On Monday, Dec. 28, I flew to the middle of a war zone—the Independent Jewish State of Israel.
I was there on a special trip known as Birthright, which is a program that sends young Jewish adults to Israel on a free 10-day tour. While there, I experienced things that cannot be described in words. I stood with my hand on the Western Wall in the Old City of Jerusalem, I toured Yad Veshem, a holocaust museum, I kneeled at the graves of Israeli soldiers who lost their lives in battle (including Michael Levin, an American Lone Soldier) and I placed my feet on the border of Syria as I listened to the echoes of bombs and machine guns. I could not hear the screams of innocent civilians and children.
On a happier note, my favorite part of my 10-day journey was my time spent with Israeli Defense Forces (IDF) soldiers who joined our group. On Sunday, Jan. 3, seven young Israeli citizens, none older than 21, walked into our hotel wearing IDF uniforms.
In Israel, all men must serve three years in the IDF and all women must serve two years. On very rare occasions is a citizen exempt from the IDF. To create familiarity for American high school students, we take the ACT and SAT to show our capabilities for college. Israeli high school students take two tests to show what position is best suited for them in the IDF.
On the trip, I spent the most time with Yuval Safran, a soldier in artillery and special forces. Yuval and I became very close in our time together and rooming together. At first I could not remember how to pronounce his name so I ended up calling him Ovlov, a nickname that stuck with him till the end of the trip.
Ovlov is 21 and from Jerusalem. He has been in the IDF since he was 18 and still has six more months to go until his term is completed. Ovlov and I have a lot in common, such as TV shows, movies, music, dislike of kosher food and most importantly, a sense of humor. We both enjoy an idiotic level of humor as well as American stereotypes. He told me that all stereotypes he knew of Americans are true except he never saw Americans always taking selfies. He was quickly proven wrong on that last one during our trip of 35 American college students. Ovlov enjoys the movie “Project X” and asked me if parties in America are actually like that. I told him that the movie is an exaggeration of a party, but that does not mean that Ferris State University doesn’t do their best to re-create the movie each year on Ferris Fest.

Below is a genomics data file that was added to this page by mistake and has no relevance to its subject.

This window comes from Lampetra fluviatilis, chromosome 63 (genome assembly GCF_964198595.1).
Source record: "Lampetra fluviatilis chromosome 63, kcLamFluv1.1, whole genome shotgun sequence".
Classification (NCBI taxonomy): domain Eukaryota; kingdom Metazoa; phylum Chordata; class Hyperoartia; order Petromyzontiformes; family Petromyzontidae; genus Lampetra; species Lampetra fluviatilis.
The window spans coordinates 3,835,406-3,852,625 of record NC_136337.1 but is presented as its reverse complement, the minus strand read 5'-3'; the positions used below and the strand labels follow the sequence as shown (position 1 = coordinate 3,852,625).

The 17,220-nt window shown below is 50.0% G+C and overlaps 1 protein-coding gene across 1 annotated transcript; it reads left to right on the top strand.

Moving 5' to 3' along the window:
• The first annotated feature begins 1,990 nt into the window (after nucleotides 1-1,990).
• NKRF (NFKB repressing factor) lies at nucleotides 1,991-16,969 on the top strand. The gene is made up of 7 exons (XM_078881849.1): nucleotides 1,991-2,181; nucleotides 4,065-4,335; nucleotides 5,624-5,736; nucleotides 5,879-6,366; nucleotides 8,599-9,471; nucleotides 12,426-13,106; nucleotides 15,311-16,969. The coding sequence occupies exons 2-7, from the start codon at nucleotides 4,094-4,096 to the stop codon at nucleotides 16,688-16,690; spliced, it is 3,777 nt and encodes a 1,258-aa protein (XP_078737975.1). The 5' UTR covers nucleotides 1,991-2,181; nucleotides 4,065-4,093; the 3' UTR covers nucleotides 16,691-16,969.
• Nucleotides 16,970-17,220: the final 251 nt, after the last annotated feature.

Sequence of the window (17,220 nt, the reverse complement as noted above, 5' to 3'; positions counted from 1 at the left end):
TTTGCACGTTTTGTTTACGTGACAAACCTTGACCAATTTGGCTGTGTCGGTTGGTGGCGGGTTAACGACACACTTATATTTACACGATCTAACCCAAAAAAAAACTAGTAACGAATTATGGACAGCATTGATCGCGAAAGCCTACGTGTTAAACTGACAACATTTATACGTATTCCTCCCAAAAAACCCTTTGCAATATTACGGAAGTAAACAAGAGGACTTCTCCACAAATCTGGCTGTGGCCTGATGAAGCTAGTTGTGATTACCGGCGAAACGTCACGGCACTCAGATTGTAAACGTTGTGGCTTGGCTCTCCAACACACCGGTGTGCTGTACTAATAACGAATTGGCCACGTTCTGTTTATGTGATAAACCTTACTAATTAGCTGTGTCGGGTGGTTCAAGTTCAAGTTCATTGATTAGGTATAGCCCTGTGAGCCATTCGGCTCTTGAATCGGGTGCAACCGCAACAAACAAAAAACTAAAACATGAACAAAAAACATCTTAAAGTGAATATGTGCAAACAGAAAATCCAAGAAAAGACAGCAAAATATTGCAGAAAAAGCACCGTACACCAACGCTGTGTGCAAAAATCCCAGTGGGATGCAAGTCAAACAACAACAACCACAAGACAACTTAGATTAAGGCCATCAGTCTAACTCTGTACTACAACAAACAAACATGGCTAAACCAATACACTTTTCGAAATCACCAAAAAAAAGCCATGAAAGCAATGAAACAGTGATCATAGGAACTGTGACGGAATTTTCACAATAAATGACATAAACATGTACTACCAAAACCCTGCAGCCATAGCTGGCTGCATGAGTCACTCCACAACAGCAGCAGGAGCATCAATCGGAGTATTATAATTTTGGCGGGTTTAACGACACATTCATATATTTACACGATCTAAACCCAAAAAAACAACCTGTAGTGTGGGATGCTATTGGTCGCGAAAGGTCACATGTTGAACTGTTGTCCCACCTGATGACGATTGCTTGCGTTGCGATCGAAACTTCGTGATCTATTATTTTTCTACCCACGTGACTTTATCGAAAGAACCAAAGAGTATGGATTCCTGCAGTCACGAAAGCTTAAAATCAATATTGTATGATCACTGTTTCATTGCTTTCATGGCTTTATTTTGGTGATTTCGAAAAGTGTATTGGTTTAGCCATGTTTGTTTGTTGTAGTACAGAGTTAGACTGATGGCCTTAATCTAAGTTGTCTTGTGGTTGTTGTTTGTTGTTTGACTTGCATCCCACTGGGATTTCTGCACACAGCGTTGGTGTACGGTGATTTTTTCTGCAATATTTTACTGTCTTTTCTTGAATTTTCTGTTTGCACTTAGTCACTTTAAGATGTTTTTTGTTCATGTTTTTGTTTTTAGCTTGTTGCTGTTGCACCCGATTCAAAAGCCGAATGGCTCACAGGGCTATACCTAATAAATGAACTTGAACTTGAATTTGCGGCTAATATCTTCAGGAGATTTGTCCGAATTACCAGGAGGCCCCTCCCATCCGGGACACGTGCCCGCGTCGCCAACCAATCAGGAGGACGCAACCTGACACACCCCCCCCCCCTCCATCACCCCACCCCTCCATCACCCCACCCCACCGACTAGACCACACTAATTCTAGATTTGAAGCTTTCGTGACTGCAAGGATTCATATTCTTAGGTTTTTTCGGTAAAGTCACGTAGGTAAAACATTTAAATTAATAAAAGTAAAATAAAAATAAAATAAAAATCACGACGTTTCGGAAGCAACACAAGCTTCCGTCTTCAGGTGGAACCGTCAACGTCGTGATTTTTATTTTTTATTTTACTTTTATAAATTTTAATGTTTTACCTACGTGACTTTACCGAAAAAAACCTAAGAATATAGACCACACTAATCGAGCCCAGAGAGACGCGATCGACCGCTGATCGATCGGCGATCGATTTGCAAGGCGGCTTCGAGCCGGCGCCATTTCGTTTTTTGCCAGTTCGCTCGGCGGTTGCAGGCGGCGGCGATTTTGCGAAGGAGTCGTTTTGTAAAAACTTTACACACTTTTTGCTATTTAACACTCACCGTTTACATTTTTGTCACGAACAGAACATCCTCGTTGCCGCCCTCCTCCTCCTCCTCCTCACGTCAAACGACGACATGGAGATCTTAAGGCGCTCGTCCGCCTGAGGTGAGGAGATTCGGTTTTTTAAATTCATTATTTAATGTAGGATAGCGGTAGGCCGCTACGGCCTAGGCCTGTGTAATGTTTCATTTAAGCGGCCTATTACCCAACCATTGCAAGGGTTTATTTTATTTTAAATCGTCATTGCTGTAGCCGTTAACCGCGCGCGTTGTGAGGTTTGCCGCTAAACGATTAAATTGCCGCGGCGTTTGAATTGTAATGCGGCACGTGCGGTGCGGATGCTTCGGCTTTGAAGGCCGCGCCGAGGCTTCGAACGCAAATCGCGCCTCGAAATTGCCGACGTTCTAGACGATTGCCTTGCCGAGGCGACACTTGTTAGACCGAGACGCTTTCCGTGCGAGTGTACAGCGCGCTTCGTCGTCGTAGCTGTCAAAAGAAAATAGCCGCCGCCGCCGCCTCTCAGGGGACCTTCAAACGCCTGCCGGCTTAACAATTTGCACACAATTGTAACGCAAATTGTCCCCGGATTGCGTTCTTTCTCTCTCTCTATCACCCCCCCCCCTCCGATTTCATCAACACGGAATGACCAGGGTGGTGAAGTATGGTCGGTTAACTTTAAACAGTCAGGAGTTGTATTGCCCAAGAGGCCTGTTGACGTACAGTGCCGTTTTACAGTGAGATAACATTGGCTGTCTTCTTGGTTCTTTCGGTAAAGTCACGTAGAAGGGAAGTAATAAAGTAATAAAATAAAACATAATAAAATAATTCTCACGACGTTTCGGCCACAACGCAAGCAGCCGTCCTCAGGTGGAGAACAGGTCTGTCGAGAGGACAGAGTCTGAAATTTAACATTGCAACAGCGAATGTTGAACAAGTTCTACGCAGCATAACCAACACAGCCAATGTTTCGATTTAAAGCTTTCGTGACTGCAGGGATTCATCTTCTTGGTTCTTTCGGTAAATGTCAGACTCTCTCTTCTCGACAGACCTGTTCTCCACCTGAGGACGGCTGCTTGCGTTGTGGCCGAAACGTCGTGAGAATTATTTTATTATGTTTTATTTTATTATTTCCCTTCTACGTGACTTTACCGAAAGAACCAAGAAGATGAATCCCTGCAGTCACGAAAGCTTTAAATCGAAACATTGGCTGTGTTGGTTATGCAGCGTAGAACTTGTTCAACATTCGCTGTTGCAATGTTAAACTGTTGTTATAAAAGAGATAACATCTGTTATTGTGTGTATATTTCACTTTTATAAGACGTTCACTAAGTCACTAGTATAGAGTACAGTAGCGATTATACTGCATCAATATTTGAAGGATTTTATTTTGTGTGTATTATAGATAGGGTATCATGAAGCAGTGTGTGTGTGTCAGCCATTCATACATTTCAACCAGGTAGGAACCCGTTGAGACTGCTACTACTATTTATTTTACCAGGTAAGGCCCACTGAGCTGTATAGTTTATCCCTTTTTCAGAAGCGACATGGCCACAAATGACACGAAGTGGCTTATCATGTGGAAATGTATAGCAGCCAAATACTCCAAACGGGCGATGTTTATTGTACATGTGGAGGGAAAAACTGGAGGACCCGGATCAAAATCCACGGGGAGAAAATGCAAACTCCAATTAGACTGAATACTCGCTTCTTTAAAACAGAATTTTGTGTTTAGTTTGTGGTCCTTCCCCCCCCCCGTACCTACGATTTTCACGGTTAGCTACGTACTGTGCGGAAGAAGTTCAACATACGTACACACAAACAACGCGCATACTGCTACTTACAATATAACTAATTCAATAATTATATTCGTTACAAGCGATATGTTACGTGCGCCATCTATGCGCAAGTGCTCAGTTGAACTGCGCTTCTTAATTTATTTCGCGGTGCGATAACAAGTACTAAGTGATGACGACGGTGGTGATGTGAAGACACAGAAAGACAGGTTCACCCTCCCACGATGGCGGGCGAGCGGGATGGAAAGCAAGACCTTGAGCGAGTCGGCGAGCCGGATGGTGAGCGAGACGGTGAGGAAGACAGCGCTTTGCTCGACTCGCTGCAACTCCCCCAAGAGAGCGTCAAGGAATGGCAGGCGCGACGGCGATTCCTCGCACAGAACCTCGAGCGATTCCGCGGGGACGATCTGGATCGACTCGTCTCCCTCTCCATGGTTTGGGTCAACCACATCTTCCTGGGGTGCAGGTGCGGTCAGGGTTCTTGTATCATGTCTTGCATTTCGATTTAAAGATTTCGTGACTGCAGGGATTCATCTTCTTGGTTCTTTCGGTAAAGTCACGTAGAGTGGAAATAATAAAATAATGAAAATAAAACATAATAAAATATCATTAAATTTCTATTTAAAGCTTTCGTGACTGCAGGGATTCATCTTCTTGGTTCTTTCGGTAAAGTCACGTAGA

On our last day together we exchanged gifts. He gave me a choice of two pins. I chose his base training pin. I wish I chose the other one. It was a pin to show he was in combat in 2014 in Operation Protective Edge, an Israeli military operation launched against Gaza ruled Hamas, which is a terrorist organization. I gave him the best representation of myself I had, my nametag, and he laughed but loved it. If you look closely at the picture of us above, you can see a small black pin on my shirt, and a nametag around his neck.
When we were forced to say goodbye, I cried. I cried because I know that I may never see him again, and because I know that I am returning to the daily struggle of college, but he is returning to his army base where he works about 16 hours a day. And at any given point he may be called into combat and give his life for the country he is defending.